We had 1/2" of snow on Tuesday and it shut our southern asses down. Farther north in Dallas and surround areas, they had a respectable couple inches, but they're used to that. Amarillo gets some mean storms as well so it's not like Texas is ignorant of snow.
But in Central Texas, we don't get much. I don't even have to take off my shoes to count the number of times Austin has seen snow in the decade I've been here. Even ice storms are infrequent though more likely. There's also this weird atmospheric bubble over Austin and its metro area; we don't get a lot of storms. I know storms are basically a disturbance in the air - cold air falling, warm air rising, dry air mixing with moisture. But it seems the added heat of a metro area further disturbs the storms into nothing and once a line reaches us it's strength has left it. We always seem to get the tail end of the big storms; the last throes, the southern tip of the front, the remaining rainfall from something that opened up a bit out to the west. We're too far inland to worry about gulf weather and too far south to worry about tornadoes. We're in this pocket of stability that's pretty boring meteorologically speaking.
Which is probably why my office shut down after it snowed for 10 minutes. Which is probably why schools and businesses were on a two hour delayed opening even though it was nearly 50 degrees and sunny outside. Which is why I think it's hilarious that despite the actual weather going on outside, the city sends out sanding trucks.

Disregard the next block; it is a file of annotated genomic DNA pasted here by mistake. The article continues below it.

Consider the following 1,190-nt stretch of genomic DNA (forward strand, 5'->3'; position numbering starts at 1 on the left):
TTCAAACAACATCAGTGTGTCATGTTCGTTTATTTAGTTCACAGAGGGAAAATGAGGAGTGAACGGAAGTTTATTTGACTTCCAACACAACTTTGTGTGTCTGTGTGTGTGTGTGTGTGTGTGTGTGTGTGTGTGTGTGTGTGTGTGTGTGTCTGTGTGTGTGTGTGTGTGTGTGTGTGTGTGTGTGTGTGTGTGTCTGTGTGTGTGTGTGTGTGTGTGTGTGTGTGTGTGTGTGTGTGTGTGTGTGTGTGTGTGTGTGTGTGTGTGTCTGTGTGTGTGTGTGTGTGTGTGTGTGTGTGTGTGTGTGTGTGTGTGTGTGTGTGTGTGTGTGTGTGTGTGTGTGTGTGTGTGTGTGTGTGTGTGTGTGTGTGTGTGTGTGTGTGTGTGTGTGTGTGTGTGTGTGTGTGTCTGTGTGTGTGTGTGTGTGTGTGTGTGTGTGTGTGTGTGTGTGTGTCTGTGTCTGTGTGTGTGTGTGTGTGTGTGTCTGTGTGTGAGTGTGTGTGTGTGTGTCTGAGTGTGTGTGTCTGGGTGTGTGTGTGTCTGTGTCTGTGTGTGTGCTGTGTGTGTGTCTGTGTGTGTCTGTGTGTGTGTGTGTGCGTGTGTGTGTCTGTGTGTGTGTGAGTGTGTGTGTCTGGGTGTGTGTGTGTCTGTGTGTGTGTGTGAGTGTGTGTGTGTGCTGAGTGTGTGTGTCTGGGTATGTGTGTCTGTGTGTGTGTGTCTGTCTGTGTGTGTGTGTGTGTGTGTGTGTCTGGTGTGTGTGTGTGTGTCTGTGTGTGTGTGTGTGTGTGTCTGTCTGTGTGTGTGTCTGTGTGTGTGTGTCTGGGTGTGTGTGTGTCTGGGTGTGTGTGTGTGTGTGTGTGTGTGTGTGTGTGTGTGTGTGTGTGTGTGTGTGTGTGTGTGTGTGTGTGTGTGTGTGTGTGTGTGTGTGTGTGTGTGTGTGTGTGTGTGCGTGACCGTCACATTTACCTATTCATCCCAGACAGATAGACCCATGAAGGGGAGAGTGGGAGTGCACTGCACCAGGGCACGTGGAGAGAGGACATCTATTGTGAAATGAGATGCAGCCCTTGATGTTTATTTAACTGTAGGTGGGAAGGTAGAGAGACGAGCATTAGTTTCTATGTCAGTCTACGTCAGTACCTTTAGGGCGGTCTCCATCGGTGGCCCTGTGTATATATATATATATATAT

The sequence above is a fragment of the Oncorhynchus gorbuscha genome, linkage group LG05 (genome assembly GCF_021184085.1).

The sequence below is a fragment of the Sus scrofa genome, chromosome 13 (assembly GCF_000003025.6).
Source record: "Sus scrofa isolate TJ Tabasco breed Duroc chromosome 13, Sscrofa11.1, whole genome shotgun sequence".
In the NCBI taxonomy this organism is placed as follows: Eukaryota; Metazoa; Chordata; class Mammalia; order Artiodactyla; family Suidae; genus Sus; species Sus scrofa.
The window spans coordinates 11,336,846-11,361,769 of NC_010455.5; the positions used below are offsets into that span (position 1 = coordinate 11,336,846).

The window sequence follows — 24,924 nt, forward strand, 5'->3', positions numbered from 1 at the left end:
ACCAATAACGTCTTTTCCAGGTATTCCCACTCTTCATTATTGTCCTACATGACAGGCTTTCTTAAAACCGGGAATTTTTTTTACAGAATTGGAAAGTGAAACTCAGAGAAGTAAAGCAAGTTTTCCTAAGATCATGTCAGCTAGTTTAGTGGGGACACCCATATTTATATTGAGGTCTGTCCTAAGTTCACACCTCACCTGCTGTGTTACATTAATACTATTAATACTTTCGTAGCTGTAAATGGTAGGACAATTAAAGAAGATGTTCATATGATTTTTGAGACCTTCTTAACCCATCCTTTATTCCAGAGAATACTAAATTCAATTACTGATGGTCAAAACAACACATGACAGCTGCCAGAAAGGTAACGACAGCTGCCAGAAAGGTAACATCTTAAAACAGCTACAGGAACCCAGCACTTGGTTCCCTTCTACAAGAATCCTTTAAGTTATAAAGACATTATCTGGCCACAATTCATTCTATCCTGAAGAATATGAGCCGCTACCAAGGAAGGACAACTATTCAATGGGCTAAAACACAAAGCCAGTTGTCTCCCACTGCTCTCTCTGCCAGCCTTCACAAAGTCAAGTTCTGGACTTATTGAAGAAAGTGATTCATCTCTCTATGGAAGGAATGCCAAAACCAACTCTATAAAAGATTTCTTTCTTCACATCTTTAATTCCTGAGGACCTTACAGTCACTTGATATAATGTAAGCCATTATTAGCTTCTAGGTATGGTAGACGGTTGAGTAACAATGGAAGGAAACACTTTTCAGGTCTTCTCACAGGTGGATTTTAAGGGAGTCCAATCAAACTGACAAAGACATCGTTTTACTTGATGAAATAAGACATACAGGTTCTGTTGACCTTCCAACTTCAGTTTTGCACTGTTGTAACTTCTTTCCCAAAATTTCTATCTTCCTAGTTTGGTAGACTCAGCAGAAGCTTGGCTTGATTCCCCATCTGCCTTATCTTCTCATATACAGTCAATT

Now I know there's a danger of overpasses icing up, but I'm going to go out on a limb and say that at 35° it's not going to happen. Once the snow stops, there's no moisture. Once it starts warming up, there's no ice. Austin panicked like an overprotective parent and a vaguely rug-burned knee. I had a friend tell me he had to shovel 6 inches of show just to get to work.
For those that don't know, I grew up in Colorado and if there's one thing I know about, it's snow. My mom and dad both taught me different lessons on driving and they both taught me that if you can drive in the snow, you can drive anywhere. But their point was also, don't drive in the snow. What happened in Austin yesterday was no where near what I've seen even on the lightest of days in Denver. What happened in Austin was visible rainfall. The streets didn't ice over and by that night even, before the sun had completely set, the "storm" had passed.
The fact that they closed schools the next day was just...well it was kind of fucking retarded.
Sorry Austin, it just was. You won't close the city for SXSW, which has a much larger impact, but a few snowflakes and you send out the sand trucks and shut down schools? This isn't Louisiana where we can get away with shutting down for Mardi Gras, this is fluke snow fall. Go outside, get a couple on your tongue, and get back to what you were doing. It's not radioactive, it's not going to bury anyone in giant drifts. It's softly falling moisture.
I feel as though my city let me down by this. Sorry to anyone else if you heard news of our baby storm. DC had Snowpocolypse, we had Snow Big Deal.
at 4:49 PM